Most interesting wonders of Botswana
Below are listed the most amazing natural and man made landmarks of Botswana.
- Moremi Gorge – Central. Spectacular gorge in Tswapong hills, sacred site. The deep gorge contains three waterfalls, the tallest is 10 m high. Gorge is rich with vegetation, what is not typical for Botswana, here are two endemic species of butterflies.
- Phothophotho Gorge – Central. Impressive gorge in Tswapong hills, with permanent pools and cascades.
- Solomon’s Wall – Central. Unusual geological formation – basalt dyke, which rises like a wall from the ground. Some fragments of this wall are up to 30 m tall, in earlier times it formed a waterfall on Motloutse River.
- Gcwihaba Caves – North-West. Network of caves in limestone hills. Caves are rich with speleothems – stalactites, stalagmites, flowstone, helictites, cave pearls. Bat colonies. Caves have up to 7 m thick sediments which contain information about the climate of last 2 million years. Above the caves grows the endemic Namaqua fig (Ficus cordata) which seems to depend on these caves – its roots reach the caves with their humid air. Some caves are sealed to preserve original air.
- Livingstone Cave – Kweneng. Legendary cave, reportedly inhabited by spirits. David Livingstone has visited this cave.
- Waxhu Caves – North-West. Two sinkholes, northern is 70 m deep and southern – 50 m deep.
Giant baobab trees
- Baine’s Baobabs – Central. Group of 7 enormous baobab trees forming a group – rare occasion. Trees got their name due to the fact that painter Thomas Baines painted them in 1862.
- Chapman’s Baobab – Central. Enormous tree with a circumference of 25 m (at the base – further up it becomes larger), used as a navigational beacon. Named after explorer James Chapman, may contain carved initials of David Livingstone.
- Kubu Island (Ga’nnyo, Lekhubu Island) – Central. Approximately 1 km long and up to 20 metres high granitic island in the middle of vast Makgadikgadi Plains – giant salt flats. Area of eerie, unusual beauty, adorned with a group of giant baobabs. Remnants of prehistoric structures – large stone wall and hundreds of circular stone cairns.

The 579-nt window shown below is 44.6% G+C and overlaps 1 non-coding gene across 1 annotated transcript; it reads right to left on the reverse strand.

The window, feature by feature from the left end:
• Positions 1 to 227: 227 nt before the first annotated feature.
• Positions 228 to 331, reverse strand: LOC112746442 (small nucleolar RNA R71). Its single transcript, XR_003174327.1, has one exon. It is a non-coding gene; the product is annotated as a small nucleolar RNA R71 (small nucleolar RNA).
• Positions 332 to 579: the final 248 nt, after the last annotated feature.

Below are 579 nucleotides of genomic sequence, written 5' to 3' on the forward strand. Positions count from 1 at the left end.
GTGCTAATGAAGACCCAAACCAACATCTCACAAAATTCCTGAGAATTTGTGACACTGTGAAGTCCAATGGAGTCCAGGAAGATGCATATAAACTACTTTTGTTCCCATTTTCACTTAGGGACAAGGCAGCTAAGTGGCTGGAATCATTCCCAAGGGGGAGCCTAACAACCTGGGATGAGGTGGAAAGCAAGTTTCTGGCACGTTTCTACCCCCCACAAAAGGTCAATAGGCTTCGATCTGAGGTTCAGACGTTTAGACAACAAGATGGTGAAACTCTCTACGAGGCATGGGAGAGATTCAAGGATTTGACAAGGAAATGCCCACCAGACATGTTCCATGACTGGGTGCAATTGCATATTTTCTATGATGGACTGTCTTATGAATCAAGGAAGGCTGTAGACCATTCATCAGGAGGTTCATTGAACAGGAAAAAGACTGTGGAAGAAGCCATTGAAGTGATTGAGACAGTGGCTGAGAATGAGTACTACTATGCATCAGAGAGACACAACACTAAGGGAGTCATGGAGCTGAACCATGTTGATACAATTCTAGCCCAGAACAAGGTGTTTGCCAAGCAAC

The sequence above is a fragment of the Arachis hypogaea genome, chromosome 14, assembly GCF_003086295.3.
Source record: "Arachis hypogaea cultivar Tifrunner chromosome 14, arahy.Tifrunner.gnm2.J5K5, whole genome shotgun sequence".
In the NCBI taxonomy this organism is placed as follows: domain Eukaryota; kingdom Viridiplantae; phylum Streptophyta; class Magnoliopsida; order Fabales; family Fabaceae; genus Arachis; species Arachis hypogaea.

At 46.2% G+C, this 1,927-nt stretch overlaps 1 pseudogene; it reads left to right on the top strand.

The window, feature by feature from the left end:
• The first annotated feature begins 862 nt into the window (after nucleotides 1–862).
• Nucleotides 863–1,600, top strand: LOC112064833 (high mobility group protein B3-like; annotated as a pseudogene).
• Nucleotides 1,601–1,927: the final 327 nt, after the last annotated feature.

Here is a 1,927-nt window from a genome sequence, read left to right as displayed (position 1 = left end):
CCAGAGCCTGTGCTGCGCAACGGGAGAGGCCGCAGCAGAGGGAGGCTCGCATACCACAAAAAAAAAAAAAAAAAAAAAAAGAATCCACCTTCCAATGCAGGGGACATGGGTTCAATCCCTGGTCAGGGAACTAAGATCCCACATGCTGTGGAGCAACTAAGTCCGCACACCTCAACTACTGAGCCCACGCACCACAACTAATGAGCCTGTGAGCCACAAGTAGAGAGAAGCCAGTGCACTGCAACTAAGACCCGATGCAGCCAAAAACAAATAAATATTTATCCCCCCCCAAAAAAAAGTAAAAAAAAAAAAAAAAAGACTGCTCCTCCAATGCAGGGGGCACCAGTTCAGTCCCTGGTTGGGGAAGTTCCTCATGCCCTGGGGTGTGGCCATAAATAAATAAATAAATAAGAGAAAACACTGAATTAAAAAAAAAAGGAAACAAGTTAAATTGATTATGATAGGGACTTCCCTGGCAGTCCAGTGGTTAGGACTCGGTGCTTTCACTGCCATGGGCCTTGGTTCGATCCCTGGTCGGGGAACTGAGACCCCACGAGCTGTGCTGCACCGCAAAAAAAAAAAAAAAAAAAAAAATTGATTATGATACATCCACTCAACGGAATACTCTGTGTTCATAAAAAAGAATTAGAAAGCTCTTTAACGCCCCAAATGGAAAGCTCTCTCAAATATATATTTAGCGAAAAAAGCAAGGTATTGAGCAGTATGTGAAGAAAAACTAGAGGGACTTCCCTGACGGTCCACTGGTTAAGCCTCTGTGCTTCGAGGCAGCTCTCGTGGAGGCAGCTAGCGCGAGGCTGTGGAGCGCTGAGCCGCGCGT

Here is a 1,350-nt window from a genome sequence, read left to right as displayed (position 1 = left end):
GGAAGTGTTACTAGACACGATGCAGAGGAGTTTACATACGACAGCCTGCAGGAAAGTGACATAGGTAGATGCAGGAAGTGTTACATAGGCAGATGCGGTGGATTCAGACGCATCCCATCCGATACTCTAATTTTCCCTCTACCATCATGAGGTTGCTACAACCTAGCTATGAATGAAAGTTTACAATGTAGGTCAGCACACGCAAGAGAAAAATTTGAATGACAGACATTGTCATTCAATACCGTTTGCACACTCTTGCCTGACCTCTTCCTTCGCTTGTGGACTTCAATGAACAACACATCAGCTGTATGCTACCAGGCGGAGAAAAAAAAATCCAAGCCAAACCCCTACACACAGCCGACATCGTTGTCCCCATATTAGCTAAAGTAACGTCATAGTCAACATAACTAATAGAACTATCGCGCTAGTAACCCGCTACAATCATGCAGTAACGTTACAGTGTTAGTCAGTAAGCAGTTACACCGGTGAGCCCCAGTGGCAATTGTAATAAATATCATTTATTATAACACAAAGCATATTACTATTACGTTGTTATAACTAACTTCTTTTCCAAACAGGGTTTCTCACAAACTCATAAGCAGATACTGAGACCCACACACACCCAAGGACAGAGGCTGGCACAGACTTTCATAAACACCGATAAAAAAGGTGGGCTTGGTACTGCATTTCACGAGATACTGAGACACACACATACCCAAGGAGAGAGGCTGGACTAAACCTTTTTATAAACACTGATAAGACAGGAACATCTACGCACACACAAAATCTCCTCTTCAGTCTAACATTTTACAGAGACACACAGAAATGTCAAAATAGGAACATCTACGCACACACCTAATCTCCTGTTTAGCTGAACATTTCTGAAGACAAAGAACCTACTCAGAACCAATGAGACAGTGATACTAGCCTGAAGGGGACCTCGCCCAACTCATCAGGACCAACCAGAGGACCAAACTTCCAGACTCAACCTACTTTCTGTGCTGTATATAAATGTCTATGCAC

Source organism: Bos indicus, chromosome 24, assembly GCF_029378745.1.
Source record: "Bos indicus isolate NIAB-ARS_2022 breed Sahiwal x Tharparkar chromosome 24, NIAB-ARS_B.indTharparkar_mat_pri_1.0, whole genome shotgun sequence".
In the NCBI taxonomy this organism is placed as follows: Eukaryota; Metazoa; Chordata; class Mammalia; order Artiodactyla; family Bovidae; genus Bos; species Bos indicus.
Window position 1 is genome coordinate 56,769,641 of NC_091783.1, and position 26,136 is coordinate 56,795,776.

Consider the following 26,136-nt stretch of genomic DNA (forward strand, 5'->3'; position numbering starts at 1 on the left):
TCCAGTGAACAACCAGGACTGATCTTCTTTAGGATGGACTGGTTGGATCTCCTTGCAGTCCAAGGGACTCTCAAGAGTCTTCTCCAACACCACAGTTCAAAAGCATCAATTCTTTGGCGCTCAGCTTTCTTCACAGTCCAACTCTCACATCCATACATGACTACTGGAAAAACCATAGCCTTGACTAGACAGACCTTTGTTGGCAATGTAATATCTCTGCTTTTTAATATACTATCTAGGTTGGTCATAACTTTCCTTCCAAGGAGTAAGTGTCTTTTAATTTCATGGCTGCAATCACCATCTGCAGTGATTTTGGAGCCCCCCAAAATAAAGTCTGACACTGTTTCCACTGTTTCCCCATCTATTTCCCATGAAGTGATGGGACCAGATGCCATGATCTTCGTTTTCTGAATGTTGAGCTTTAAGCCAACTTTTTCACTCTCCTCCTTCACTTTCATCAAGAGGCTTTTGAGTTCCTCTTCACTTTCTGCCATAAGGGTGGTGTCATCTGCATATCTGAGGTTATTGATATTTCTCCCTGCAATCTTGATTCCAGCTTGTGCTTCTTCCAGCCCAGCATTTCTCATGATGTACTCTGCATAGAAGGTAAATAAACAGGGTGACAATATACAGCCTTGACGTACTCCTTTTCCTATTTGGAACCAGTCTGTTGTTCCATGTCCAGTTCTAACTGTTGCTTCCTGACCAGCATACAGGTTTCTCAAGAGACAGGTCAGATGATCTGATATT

Man made landmarks
- Lepokole Cave – Central. This cave is adorned with prehistoric paintings which have been made in the early first millenium AD. Offerings are left in the cave up to this day.
- Manyang Rock Paintings – Kweneng. Prehistoric paintings in five groups, contain a well known painting of a group of four giraffes in yellow and orange colors.
- Matsienga Footprints – Kgatlenga. Group of prehistoric (3 – 10 thousand years old) rock engravings – mostly engraved footprints. Water from these footprint engravings is considered to be holy. Site contains also three holes in the rock.
- Motlhabaneng Rock paintings – Central. Group of rock paintings which show hunting scenes, animals, people, mythological creatures.
- Tsodilo – North-West. Group of hills with a very rich collection of prehistoric rock paintings. In total here are more than 4,500 paintings. Important cult site for local people, site of legends. Oldest paintings may be 24,000 years old. Shelters in the area inhabited for more than 100,000 years. Endemic species of plants and animals, found only in these hills.
Other man made landmarks
- Komana of Moremi – Central. Important shrine of Bapedi people. This shrine is strictly and secretly guarded by local people, the tradition of priesthood and shamanism is still alive here.
- Mmamagwa Ruins (Motloutse Ruins, Mapungubwe Hill) – Central. Archaeological site: ruins of settlement built in the Late Iron Age, the 9th – 13th century AD. Possible precursor of Great Zimbabwe, first analogue of capital city in the southern part of Africa. Settlement was inhabited by several consecutive cultures: Zhizo, K2, Mapungubwe and much later – in the 18th century – by Sotho and Venda people who built most of stone structures seen today.
- Orapa Diamond mine – Central. World’s largest open pit diamond mine over two kimberlite pipes. Every year it provides 2,200 kg of diamonds.
- Toutswemogala Hill (Toutswe Mogala) – Central. Elongated hill, rising up to 50 m tall above the surroundings. In the 7th – 19th century AD here was located Iron Age settlement. This site marks development of the first city states in this part of the world. Some remains of houses and cattle enclosures are visible now.
Described wonders of Botswana
Most of Botswana is covered with desert or dry savannah, this is one of least inhabited countries in the world.
In spite of this Botswana has diverse interesting landmarks including fine prehistoric rock paintings and ruins of medieval settlements.
Main tourist attractions of Botswana – wast areas of wilderness with countless large animals, such as Okavango Delta and Makgadikgadi salt pans – are not a subject of Wondermondo descriptions, because their area is too large. Highlights of Botswana are:
- Rock paintings – diverse, sometimes high quality artworks left by San people and (possibly) older cultures. These drawings are a part of contemporary life as well – offerings still are brought to some of these.
- Heritage of Tswapong Hills. These hills have deep gorges, waterfalls and untypically lush vegetation. Local people here still are following the traditions, here are found secretly guarded shrines.
Featured: Kubu Island
Kubu Island is unusual place: a granite island with giant baobabs and mysterious ruins rising over seemingly endless, white salt flats.
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